At the defense firm where I once worked, a lawyer’s first deposition was something akin to an initiation, complete with a complex hazing ritual. Even today, fourteen years later, it’s hard for me to think about. (Oh, the embarrassment!)
I wasn’t told about my first deposition until the last minute. The telling was done by an associate who’d been at the firm only a few years more than me but who was quite senior anyway.
“We’re going to have you do a deposition.”
“Oh, really. When?”
In my entire life, I’d only attended one deposition. Even though I’d been working at the firm for three months (and had worked there as a summer associate), I had only a vague notion of what went on at a deposition. Most of what I knew came from reading old transcripts.
I knew there were giant gaps in my knowledge of deposition lore. How do you start a deposition? Do you have to say any magic words? What if the other attorney objects? Which objections are important and which ones can you ignore?
That’s where the hazing came in: I was supposed to answer all these questions myself in a single afternoon. I wasn’t even working on the case in question, and the file filled boxes. The associate who assigned me the task disappeared after giving it to me, telling me only that it was a “records deposition” and that it would be “easy.” Though I knew the partner on the case, it was understood that he probably didn’t know his trusted associate had just assigned a lesser associate to work on the case. It was typical showing off, and part of the ritual: an associate dumping work onto a newer associate without the boss’s permission. I couldn’t ask the boss what to do without getting the associate who’d assigned me the task into trouble, which would have resulted in a blackballing by the entire litigation department.
I now know, of course, that a records deposition is incredibly easy. Moreover, even if I’d completely messed it up, it wouldn’t have mattered a great deal, which is why the associate was able to haze me with the assignment without fear of doing damage to the case.
The hazing ritual extended firm wide. There seemed to be no one I could ask for help. Everyone had disappeared except for the one good-spirited guy who was always in his office, chewing tobacco with his feet on the desk. I could always count on him in times of crisis. But even he didn’t help much. He explained a records deposition to me: I had to show up, get the doctor to hand over the plaintiff’s medical records, then ask him the questions necessary to make the records admissible into evidence. It was understood that I knew what those questions were. But I didn’t and was too embarrassed to say I didn’t. So I went to the firm’s library to do some research.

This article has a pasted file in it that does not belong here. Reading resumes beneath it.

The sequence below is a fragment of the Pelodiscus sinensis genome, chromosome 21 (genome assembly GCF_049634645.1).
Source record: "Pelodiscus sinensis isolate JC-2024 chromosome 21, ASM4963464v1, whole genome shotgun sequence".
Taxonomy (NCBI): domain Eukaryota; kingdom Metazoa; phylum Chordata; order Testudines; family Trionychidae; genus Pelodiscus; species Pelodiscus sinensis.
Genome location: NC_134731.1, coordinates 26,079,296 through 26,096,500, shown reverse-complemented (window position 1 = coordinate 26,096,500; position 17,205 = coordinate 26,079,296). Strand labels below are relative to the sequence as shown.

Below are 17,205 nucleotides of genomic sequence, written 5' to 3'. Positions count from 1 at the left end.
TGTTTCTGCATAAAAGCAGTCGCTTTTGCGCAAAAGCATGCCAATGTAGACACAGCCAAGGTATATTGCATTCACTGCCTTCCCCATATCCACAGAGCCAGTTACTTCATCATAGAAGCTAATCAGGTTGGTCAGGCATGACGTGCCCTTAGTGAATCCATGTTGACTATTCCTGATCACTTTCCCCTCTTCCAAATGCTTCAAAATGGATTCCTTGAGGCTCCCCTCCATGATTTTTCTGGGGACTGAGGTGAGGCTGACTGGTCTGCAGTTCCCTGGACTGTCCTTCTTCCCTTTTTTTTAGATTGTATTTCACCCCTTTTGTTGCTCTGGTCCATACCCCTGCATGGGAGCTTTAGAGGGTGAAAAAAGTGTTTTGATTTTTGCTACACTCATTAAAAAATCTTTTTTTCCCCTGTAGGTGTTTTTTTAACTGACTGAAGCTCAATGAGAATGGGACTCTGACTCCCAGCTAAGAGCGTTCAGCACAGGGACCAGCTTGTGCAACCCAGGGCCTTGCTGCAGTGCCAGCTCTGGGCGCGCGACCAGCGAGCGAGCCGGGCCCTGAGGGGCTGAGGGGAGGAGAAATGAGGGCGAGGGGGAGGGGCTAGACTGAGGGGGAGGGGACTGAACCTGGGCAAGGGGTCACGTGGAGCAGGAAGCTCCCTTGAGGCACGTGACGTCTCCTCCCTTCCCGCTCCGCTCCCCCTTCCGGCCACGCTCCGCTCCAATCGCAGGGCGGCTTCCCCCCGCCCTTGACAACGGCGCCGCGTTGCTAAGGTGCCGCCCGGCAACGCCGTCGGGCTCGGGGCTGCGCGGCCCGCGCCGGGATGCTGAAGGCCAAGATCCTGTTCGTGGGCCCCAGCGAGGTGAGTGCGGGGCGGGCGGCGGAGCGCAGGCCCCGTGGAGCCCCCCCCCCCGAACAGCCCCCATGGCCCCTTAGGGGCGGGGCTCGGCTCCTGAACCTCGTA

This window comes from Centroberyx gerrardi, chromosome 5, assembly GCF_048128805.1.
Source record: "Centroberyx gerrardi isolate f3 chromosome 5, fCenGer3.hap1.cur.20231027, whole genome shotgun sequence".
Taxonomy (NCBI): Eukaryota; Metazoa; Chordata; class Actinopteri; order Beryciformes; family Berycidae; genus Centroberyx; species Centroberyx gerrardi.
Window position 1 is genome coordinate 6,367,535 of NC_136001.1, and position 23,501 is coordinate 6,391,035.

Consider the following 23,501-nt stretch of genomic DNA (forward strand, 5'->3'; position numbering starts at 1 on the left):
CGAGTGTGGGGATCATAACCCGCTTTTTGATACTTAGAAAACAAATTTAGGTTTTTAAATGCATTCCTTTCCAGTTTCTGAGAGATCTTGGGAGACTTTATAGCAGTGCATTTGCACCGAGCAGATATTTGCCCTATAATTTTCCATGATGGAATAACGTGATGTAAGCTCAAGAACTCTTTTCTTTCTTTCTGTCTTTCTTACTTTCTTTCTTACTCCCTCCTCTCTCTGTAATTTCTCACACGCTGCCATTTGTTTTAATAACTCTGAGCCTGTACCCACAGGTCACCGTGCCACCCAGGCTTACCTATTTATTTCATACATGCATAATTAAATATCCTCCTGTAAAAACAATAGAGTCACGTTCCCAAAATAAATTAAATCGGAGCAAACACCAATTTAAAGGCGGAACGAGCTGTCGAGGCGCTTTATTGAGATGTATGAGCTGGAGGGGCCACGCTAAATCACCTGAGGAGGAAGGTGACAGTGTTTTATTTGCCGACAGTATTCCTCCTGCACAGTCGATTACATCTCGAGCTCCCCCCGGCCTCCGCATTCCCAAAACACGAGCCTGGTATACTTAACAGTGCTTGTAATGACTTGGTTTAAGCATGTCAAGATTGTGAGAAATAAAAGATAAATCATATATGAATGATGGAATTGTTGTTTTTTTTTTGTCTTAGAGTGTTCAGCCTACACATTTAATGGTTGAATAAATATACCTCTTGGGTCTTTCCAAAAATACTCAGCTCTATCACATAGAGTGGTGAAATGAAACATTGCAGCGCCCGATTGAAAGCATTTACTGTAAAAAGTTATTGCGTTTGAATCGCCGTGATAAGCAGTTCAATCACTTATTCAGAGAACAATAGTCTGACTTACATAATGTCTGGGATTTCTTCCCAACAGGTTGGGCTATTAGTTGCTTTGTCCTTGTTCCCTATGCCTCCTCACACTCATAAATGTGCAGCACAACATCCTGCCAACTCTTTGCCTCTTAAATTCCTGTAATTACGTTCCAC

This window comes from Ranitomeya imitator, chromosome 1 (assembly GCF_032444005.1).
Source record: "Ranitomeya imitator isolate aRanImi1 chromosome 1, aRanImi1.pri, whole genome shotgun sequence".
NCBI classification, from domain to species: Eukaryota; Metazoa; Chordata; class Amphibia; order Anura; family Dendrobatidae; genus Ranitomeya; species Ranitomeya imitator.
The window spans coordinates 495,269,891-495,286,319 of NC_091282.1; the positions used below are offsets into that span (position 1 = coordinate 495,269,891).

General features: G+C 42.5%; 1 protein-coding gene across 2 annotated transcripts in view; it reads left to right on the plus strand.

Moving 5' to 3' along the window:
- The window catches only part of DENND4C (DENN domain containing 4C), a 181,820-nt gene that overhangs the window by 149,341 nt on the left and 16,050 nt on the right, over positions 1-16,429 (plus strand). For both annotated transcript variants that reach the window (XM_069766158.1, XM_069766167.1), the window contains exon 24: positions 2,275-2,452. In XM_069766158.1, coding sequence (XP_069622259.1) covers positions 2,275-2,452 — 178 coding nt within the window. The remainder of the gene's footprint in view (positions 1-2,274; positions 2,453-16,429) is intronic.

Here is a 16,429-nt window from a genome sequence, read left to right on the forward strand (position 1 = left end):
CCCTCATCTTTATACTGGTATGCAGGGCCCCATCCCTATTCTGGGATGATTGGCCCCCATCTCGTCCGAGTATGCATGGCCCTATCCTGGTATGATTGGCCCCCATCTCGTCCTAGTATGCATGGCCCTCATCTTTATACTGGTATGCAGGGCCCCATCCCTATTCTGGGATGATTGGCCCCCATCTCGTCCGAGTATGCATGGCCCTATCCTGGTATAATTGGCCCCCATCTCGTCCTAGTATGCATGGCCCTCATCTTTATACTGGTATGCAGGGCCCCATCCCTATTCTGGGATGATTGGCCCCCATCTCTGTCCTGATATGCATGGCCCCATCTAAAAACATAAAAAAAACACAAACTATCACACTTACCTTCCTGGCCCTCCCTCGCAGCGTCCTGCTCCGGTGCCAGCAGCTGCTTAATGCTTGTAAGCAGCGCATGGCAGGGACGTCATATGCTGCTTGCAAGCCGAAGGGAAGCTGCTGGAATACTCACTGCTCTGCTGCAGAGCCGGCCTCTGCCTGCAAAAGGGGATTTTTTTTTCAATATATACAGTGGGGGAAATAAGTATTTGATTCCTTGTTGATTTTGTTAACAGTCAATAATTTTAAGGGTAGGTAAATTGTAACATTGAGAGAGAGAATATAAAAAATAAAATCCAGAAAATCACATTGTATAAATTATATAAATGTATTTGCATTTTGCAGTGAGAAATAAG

Before long, I had pages of questions to ask at my first deposition. That’s always been a weakness of mine: my need to over prepare, which is sometimes a blessing but undoubtedly stems from an exaggerated fear of failure. In my defense, however, I didn’t know the deposition wasn’t all that important. Call me naïve, or call me plain stupid: for all I knew, the success of the entire goddamned case rested on my shoulders.
The rest of the story is about my embarrassment. It was a big case with lots of parties, so there were five other lawyers at the deposition. The other lawyers didn’t know—because no one told them—that this was just a records deposition and I would not be asking any substantive questions. Had they known, they would have sent associates. Instead I was left to display my incompetence to a bunch of bigwig partners, who were there for the plaintiff and the other defendants in the case.
The first surprise when I arrived was that the plaintiff’s lawyer—who I’d been advised in advance was evil because, after all, she represented the plaintiff—was meeting with the doctor alone in his office. I had no idea what to make of this. My second problem was my stomach, which was doing somersaults. Why hadn’t I taken the easy path and become a Westlaw representative, a traffic law specialist, or a law professor?